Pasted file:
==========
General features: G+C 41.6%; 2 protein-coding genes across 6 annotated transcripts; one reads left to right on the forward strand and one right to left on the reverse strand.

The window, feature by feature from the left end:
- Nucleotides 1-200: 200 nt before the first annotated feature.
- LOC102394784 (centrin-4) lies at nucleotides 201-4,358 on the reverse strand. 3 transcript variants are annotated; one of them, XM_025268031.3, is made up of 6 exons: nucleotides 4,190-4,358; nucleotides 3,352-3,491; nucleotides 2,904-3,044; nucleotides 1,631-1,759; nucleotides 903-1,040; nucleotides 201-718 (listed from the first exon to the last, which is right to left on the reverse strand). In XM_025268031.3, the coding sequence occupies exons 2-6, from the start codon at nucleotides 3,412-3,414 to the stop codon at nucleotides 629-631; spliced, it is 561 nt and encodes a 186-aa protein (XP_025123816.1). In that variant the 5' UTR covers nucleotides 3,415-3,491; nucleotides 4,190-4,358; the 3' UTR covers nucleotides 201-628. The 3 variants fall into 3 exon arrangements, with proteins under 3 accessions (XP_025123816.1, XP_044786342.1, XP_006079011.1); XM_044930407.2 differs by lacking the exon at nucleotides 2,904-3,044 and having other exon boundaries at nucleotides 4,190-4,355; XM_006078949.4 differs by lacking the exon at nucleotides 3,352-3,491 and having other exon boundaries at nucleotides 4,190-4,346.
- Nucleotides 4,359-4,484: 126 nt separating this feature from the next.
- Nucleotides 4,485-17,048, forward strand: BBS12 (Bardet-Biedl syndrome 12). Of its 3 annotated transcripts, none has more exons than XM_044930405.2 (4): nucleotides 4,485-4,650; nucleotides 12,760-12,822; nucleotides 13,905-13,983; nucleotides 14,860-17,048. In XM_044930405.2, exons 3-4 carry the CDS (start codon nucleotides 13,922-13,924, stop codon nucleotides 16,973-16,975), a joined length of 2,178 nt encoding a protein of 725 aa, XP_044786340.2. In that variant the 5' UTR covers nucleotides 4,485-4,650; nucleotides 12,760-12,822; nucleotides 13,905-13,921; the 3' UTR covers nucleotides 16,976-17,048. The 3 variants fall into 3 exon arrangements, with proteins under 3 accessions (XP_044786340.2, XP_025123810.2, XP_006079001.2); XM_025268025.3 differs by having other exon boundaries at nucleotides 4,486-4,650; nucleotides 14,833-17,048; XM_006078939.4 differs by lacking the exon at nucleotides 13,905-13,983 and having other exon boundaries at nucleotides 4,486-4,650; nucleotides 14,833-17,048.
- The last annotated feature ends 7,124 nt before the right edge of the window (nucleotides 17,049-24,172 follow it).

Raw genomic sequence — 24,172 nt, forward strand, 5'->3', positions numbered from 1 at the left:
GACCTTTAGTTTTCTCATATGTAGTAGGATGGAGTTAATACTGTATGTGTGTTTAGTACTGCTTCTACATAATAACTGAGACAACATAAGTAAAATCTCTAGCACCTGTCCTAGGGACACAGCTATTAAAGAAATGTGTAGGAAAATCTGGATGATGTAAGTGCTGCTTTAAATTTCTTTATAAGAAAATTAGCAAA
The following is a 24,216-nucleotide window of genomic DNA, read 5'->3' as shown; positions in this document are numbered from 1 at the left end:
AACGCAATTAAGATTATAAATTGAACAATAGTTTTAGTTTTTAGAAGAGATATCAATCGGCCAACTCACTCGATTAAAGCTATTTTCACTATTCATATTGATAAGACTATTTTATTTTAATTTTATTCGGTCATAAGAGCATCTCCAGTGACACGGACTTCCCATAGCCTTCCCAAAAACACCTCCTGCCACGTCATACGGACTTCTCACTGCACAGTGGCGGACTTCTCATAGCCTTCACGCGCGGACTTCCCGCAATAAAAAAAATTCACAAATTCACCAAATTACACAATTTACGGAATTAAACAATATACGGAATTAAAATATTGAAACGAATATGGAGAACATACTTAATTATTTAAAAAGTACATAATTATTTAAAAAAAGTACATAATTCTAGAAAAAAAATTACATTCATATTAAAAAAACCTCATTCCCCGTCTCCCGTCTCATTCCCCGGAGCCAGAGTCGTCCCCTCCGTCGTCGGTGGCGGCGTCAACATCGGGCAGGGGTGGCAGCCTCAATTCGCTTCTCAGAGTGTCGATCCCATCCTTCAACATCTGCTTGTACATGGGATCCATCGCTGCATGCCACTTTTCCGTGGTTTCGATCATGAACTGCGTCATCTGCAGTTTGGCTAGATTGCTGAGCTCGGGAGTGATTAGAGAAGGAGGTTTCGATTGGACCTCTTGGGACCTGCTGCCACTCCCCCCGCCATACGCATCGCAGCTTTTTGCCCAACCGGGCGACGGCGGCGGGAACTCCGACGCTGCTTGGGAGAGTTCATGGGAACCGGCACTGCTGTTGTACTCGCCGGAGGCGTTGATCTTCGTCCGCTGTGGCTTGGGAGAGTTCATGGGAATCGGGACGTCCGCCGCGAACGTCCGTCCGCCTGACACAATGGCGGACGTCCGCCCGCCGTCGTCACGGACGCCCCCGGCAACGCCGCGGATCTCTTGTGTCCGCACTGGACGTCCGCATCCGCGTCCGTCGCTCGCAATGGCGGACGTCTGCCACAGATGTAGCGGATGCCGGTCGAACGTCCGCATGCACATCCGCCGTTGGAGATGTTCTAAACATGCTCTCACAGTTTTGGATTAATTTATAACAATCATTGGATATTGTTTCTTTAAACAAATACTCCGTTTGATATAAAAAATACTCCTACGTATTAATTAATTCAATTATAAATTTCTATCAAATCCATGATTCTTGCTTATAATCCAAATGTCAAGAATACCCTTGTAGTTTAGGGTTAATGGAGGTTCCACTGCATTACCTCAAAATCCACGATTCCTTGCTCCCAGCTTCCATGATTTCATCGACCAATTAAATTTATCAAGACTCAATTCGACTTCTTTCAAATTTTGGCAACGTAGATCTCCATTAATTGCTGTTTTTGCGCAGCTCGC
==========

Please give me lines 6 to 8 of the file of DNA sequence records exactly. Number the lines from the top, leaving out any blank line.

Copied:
- Nucleotides 4,485-17,048, forward strand: BBS12 (Bardet-Biedl syndrome 12). Of its 3 annotated transcripts, none has more exons than XM_044930405.2 (4): nucleotides 4,485-4,650; nucleotides 12,760-12,822; nucleotides 13,905-13,983; nucleotides 14,860-17,048. In XM_044930405.2, exons 3-4 carry the CDS (start codon nucleotides 13,922-13,924, stop codon nucleotides 16,973-16,975), a joined length of 2,178 nt encoding a protein of 725 aa, XP_044786340.2. In that variant the 5' UTR covers nucleotides 4,485-4,650; nucleotides 12,760-12,822; nucleotides 13,905-13,921; the 3' UTR covers nucleotides 16,976-17,048. The 3 variants fall into 3 exon arrangements, with proteins under 3 accessions (XP_044786340.2, XP_025123810.2, XP_006079001.2); XM_025268025.3 differs by having other exon boundaries at nucleotides 4,486-4,650; nucleotides 14,833-17,048; XM_006078939.4 differs by lacking the exon at nucleotides 13,905-13,983 and having other exon boundaries at nucleotides 4,486-4,650; nucleotides 14,833-17,048.
- The last annotated feature ends 7,124 nt before the right edge of the window (nucleotides 17,049-24,172 follow it).

Raw genomic sequence — 24,172 nt, forward strand, 5'->3', positions numbered from 1 at the left: